Subject: General Tech | February 20, 2009 - 06:26 PM | Jeremy Hellstrom
One of our members has turned his hobby of collecting older electronic equipment and is finding about 10% of the motherboards that he tested before sending them off arrive dead. Do you have any ideas as to what might be killing the motherboards, or maybe you feel it's more likely user error?
Subject: General Tech | February 20, 2009 - 12:11 PM | Jeremy Hellstrom
Motherboards today sport onboard sound that rivals most current add in sound cards. They support HD audio, either 5.1 or 7.1 surround sound and usually a host of optical, SPDIF, component and other input and output choices. The higher end audio cards feature components usually only found previously in studio grade equipment. ExtremeTech feels that the audio quality possibilities beg an important question; why do speakers intended for PCs have to suck so much?
Subject: General Tech | February 20, 2009 - 12:02 PM | Jeremy Hellstrom
Good things come in packs of 24, and AMD's Istanbul can be included among that group. The Tech Report has pictures of a four socket system with four 6-core Istanbul processors, for a rather impressive task manager. Perhaps even more impressive is that with specific Socket F motherboards, a BIOS flash is all it will take to allow you to drop one of these new Istabul chips in for a hefty upgrade. Follow the link to see just how hefty.
Subject: General Tech | February 18, 2009 - 05:55 PM | Jeremy Hellstrom
[H]ard|OCP believes firmly that there can never be too much power, hence their review of a system with a pair of GeForce GTX 295s set up in Quad SLI. The installation was a snap, they had none of the problems that plagued SLI set
up in previous generations, problems which slowed the adoption of multiple graphics cards. If you can manage to provide the $1000 and 290W to your graphics cards, you will be playing games at 2560x1600 with every option maxed out and still have no fra
Subject: General Tech | February 18, 2009 - 12:03 PM | Jeremy Hellstrom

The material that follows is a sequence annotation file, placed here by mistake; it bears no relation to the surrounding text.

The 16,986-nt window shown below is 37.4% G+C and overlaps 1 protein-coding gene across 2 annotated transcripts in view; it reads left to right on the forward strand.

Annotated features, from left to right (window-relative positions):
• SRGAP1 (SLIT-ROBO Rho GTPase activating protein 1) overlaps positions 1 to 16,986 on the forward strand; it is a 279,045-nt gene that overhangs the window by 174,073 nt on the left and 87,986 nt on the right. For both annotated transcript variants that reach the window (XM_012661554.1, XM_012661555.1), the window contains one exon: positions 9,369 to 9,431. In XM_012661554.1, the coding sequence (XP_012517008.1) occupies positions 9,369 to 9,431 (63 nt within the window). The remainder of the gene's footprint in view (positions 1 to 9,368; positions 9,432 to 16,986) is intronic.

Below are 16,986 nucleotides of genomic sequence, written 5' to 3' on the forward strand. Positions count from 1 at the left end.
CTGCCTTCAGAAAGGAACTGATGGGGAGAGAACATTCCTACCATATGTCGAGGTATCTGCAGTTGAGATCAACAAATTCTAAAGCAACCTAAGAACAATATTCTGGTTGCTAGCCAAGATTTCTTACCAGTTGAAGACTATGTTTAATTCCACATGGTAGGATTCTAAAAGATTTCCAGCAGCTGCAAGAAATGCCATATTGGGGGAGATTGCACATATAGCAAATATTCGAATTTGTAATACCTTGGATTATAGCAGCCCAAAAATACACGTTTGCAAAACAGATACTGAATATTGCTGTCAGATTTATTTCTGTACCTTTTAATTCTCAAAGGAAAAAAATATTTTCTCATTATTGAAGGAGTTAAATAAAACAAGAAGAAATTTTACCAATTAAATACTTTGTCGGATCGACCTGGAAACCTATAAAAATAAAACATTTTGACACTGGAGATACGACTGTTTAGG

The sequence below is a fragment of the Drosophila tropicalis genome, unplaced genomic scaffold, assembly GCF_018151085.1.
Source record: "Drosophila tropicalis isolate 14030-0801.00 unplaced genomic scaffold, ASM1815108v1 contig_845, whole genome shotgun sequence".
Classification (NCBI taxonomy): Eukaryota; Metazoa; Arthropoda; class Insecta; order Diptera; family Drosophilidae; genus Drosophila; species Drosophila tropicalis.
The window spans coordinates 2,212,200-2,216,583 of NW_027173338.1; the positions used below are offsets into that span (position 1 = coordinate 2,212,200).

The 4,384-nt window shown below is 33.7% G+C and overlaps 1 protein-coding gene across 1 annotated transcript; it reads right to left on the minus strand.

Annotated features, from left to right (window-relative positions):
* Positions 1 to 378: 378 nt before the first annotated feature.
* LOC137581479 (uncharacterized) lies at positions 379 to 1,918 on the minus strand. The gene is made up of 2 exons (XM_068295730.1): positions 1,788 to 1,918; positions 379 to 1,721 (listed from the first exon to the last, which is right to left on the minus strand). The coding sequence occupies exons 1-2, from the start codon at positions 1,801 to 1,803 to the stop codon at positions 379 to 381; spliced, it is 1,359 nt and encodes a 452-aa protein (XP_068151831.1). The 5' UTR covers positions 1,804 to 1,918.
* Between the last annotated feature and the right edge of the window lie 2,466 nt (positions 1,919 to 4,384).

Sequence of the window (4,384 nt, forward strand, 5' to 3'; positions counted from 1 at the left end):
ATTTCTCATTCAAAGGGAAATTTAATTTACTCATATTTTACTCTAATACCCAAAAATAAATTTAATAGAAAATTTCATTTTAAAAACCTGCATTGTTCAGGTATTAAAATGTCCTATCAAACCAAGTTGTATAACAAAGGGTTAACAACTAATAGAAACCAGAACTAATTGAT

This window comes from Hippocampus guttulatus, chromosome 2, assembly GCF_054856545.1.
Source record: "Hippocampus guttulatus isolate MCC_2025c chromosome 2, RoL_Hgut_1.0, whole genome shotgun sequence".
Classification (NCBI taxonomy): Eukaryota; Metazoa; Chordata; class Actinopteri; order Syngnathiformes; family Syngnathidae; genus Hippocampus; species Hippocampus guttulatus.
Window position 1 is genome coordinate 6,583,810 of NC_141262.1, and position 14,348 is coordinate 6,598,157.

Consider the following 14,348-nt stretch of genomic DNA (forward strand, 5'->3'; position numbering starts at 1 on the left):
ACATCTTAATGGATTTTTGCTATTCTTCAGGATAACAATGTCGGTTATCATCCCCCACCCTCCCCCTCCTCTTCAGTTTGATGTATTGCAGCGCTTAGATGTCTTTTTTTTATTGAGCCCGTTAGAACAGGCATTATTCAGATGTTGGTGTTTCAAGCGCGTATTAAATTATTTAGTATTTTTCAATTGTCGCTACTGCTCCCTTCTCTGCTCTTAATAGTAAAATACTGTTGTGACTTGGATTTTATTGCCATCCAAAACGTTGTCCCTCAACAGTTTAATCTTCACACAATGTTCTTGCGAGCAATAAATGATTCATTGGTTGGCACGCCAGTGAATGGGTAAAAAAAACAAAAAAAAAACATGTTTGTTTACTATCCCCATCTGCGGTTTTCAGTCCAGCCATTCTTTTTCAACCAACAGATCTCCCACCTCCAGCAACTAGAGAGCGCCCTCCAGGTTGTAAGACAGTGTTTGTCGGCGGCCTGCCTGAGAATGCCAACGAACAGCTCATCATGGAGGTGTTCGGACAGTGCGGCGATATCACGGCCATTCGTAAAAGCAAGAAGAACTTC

In the last half of March, users of XP and Vista will be able to try out the new Internet Explorer, with exciting new features like a "monetization ecosystem". While it is hard to know exactly what is meant by that phrase, Tech ARP makes a likely guess, it will have something to do with advertisements. The other focus of the update is searches, it sounds as though the web portal will be resurrected
once again. There are also some unspecified privacy and security improvements; we will see how wel
Subject: General Tech | February 18, 2009 - 11:51 AM | Jeremy Hellstrom
NVIDIA responded to a court filing in which Intel alleged that the four-year-old chipset license agreement the companies signed does not extend to Intel's future generation CPUs with "integrated" memory controllers, such as Nehalem. The filing does not impact NVIDIA chipsets that are currently being shipped. Intel is trying to delay the inevitable value shift from the CPU to the GPU.
NVIDIA believes that our bus license with Intel clearly enables us to build chipsets for Intel CPUs with integrated memory controllers.
Subject: General Tech | February 16, 2009 - 11:42 AM | Jeremy Hellstrom
While you probably never met a bespectacled man with a pipe who asked you to sit down on a couch and tell him about your mother while playing Everquest, you may well have been psychoanalyzed
at some point in your questing. Four years of data for over 400,000 characters was passed on to researchers looking for various patterns in the demographics of the players and what they used the game for. Probably the neatest trick was writing software to deal with over 60TB of data, the EQ2 servers capture absolutely everything that happens in the game, and that raw data is what had to be de